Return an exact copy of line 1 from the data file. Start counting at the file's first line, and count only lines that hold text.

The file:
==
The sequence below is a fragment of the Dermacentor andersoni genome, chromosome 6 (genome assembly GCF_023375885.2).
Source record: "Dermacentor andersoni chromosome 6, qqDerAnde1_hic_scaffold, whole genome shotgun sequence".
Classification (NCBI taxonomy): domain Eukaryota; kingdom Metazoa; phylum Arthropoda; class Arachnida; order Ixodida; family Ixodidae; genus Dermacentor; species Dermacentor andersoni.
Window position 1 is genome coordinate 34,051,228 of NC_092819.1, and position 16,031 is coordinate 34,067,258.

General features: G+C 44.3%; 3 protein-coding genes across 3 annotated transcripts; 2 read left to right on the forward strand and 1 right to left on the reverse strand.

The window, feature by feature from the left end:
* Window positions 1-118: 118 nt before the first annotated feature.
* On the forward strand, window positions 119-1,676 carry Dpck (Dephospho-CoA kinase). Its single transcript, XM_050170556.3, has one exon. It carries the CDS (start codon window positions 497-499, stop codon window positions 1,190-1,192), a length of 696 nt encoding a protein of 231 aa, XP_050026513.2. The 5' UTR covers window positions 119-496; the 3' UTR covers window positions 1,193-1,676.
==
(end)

The sequence below is a fragment of the Dermacentor andersoni genome, chromosome 6 (genome assembly GCF_023375885.2).